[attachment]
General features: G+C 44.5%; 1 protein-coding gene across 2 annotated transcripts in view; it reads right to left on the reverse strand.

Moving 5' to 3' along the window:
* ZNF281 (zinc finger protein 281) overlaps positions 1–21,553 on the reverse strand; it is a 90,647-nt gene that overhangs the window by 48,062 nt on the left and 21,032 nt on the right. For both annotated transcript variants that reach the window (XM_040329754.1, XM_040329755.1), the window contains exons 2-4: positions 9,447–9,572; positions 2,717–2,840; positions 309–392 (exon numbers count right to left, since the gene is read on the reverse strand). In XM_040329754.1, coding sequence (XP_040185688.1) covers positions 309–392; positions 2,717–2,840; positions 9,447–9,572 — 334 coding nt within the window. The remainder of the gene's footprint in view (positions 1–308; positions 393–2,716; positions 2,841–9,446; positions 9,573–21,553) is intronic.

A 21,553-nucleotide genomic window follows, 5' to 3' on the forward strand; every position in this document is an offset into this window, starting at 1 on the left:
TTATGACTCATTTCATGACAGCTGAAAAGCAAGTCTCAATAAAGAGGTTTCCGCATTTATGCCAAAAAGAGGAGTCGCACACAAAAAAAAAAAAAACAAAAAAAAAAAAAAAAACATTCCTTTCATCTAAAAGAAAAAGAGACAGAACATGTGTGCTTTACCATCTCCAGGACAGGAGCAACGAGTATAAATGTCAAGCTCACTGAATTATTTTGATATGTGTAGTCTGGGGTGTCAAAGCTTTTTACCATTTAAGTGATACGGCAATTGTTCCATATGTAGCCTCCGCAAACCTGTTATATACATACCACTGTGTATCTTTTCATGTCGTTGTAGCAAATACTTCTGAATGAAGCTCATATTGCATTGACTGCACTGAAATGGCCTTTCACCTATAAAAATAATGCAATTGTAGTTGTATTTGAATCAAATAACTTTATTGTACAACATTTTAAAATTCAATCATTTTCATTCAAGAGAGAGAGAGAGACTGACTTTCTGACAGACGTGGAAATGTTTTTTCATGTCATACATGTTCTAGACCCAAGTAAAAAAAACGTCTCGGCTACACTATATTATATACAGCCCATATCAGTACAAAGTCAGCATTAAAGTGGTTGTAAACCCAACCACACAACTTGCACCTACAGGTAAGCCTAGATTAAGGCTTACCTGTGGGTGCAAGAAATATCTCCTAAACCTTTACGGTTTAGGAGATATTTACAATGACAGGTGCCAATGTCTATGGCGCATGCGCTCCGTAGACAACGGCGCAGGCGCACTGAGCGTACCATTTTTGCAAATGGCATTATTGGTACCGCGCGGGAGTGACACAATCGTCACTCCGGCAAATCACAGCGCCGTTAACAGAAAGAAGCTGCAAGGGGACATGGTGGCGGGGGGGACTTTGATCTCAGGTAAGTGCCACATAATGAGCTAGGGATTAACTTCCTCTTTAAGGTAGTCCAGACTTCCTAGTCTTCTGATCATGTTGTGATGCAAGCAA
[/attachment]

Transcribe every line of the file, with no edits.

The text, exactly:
General features: G+C 44.5%; 1 protein-coding gene across 2 annotated transcripts in view; it reads right to left on the reverse strand.

Moving 5' to 3' along the window:
* ZNF281 (zinc finger protein 281) overlaps positions 1–21,553 on the reverse strand; it is a 90,647-nt gene that overhangs the window by 48,062 nt on the left and 21,032 nt on the right. For both annotated transcript variants that reach the window (XM_040329754.1, XM_040329755.1), the window contains exons 2-4: positions 9,447–9,572; positions 2,717–2,840; positions 309–392 (exon numbers count right to left, since the gene is read on the reverse strand). In XM_040329754.1, coding sequence (XP_040185688.1) covers positions 309–392; positions 2,717–2,840; positions 9,447–9,572 — 334 coding nt within the window. The remainder of the gene's footprint in view (positions 1–308; positions 393–2,716; positions 2,841–9,446; positions 9,573–21,553) is intronic.

A 21,553-nucleotide genomic window follows, 5' to 3' on the forward strand; every position in this document is an offset into this window, starting at 1 on the left:
TTATGACTCATTTCATGACAGCTGAAAAGCAAGTCTCAATAAAGAGGTTTCCGCATTTATGCCAAAAAGAGGAGTCGCACACAAAAAAAAAAAAAACAAAAAAAAAAAAAAAAACATTCCTTTCATCTAAAAGAAAAAGAGACAGAACATGTGTGCTTTACCATCTCCAGGACAGGAGCAACGAGTATAAATGTCAAGCTCACTGAATTATTTTGATATGTGTAGTCTGGGGTGTCAAAGCTTTTTACCATTTAAGTGATACGGCAATTGTTCCATATGTAGCCTCCGCAAACCTGTTATATACATACCACTGTGTATCTTTTCATGTCGTTGTAGCAAATACTTCTGAATGAAGCTCATATTGCATTGACTGCACTGAAATGGCCTTTCACCTATAAAAATAATGCAATTGTAGTTGTATTTGAATCAAATAACTTTATTGTACAACATTTTAAAATTCAATCATTTTCATTCAAGAGAGAGAGAGAGACTGACTTTCTGACAGACGTGGAAATGTTTTTTCATGTCATACATGTTCTAGACCCAAGTAAAAAAAACGTCTCGGCTACACTATATTATATACAGCCCATATCAGTACAAAGTCAGCATTAAAGTGGTTGTAAACCCAACCACACAACTTGCACCTACAGGTAAGCCTAGATTAAGGCTTACCTGTGGGTGCAAGAAATATCTCCTAAACCTTTACGGTTTAGGAGATATTTACAATGACAGGTGCCAATGTCTATGGCGCATGCGCTCCGTAGACAACGGCGCAGGCGCACTGAGCGTACCATTTTTGCAAATGGCATTATTGGTACCGCGCGGGAGTGACACAATCGTCACTCCGGCAAATCACAGCGCCGTTAACAGAAAGAAGCTGCAAGGGGACATGGTGGCGGGGGGGACTTTGATCTCAGGTAAGTGCCACATAATGAGCTAGGGATTAACTTCCTCTTTAAGGTAGTCCAGACTTCCTAGTCTTCTGATCATGTTGTGATGCAAGCAA